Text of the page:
Jan 12, 2011
The main reason why home sellers sometimes resort to auctions to sell their properties is because it can lead to a quick sale. Buyers who show up at property auctions typically aren't the sort to take a long time to deliberate on their decisions as they would not bid on a property they have no interest in and the time taken to sell a property through an auction instead of through a real estate agent is considerably shorter.
If you are planning to sell your property through an auction, it would be prudent to familiarise yourself with the formal procedures. Generally, you should be prepared to:
Provide details of the property you are selling
Sign an Auction Agreement with the auctioneer
Pay an administration fee upon signing an Auction Agreement, usually in cheque
Confirm the reserve price of your property with the auctioneer
Provide the auctioneer with a copy of your identification card to prove your ownership of the property
Appoint a solicitor to assist you in preparing the necessary documents
Arrange for the auctioneer to perform an inspection of your property and take photographs, as well as hold home viewings of your property for prospective buyers
Pay the auctioneer a commission fee of one per cent upon the sale of your property
Certain aspects of these procedures may vary with auctioneers, especially the administration charges. However, these are general procedures which are common among auctioneers.
When providing an auctioneer with details of a property, it is preferable that sellers include a professional valuation report. Sellers must also appoint their own solicitors to assist them in preparing the necessary documents for auction, such as the Particulars and Conditions of Sale. A copy of this contract must be sent to the auctioneer at least five days prior to the auction date. In the contract, sellers must confirm the reserve price, which is the price that one is willing to accept for his or her property.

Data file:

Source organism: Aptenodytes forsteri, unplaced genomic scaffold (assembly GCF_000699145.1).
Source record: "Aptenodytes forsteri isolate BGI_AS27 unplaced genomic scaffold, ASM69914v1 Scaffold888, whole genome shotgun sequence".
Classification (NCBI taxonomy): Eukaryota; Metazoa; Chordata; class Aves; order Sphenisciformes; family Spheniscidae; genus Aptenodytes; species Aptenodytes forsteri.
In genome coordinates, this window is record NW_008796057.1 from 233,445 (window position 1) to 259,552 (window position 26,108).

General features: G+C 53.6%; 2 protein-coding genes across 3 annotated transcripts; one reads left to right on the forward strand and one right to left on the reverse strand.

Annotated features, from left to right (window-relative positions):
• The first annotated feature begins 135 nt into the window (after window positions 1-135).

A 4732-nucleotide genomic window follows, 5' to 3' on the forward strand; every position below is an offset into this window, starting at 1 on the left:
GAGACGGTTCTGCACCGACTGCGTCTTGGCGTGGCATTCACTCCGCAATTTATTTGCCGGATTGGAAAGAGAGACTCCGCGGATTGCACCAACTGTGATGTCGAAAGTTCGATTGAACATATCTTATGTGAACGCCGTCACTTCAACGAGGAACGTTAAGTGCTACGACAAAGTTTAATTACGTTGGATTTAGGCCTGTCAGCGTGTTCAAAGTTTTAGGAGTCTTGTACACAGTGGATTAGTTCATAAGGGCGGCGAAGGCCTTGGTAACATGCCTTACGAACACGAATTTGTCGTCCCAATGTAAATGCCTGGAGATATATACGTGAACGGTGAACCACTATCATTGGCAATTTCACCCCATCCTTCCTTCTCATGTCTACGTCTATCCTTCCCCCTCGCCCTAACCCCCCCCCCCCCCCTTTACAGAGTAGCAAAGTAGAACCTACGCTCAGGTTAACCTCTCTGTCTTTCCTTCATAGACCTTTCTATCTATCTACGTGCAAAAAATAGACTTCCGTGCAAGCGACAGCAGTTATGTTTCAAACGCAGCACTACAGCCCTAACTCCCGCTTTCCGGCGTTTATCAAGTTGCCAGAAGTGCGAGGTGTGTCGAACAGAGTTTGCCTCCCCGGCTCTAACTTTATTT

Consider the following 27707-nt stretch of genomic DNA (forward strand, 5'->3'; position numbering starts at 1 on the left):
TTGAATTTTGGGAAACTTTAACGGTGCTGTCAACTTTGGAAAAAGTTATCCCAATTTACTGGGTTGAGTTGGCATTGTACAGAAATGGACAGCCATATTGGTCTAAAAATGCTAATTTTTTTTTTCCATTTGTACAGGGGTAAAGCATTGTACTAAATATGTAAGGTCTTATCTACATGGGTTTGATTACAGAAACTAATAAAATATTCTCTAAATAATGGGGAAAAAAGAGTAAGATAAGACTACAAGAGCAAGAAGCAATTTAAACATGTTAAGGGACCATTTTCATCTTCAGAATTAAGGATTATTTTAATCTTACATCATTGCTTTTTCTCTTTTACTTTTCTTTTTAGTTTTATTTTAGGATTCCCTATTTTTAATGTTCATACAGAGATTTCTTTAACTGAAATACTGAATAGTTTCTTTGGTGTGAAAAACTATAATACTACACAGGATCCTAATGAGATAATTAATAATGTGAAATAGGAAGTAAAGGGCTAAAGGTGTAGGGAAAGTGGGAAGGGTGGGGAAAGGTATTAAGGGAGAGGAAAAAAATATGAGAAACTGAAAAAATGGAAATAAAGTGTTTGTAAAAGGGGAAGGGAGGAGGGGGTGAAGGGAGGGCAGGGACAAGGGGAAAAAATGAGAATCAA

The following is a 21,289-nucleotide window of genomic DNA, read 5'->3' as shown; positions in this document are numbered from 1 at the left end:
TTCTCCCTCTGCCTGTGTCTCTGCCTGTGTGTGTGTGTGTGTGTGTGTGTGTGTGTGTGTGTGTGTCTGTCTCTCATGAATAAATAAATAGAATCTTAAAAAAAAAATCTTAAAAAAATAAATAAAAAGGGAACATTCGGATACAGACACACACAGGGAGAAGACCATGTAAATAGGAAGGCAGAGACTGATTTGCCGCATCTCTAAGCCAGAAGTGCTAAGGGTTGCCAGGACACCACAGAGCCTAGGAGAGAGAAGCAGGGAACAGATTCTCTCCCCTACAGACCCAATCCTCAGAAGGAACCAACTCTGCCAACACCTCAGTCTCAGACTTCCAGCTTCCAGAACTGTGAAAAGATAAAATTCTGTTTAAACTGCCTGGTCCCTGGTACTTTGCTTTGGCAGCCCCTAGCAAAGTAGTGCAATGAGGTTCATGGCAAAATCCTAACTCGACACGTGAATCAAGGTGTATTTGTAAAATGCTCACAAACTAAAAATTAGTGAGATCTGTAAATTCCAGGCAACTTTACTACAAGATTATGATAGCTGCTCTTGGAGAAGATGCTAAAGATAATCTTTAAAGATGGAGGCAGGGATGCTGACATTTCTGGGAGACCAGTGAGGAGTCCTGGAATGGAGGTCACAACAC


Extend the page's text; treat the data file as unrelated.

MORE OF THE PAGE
Once a seller has confirmed the reserve price, the auctioneer is not permitted to sell the property at a price lower than the reserve price. If bids meet or exceed the reserve price, the auctioneer may sell the property to the highest bidder.
Prior to the auction, the auctioneer may advertise a seller's property by conducting home viewings for prospective buyers. The auctioneer will first carry out an inspection and take photographs of the property, following which, interested buyers will be invited to view the home.
Once all home viewings have taken place and the seller has been provided with feedback from visitors, he or she may choose to revise the reserve price if necessary. However, any adjustments to be made to the reserve price must be submitted to the auctioneer in writing at least three days before the auction date. The revised reserve price will be kept confidential.
As these are mainly general procedures which take place during property auctions, there are aspects which may vary among auctioneers. Therefore, if you are interested in selling your property through an auction, it would be for the best to confirm the procedures you have to undertake with the auctioneer.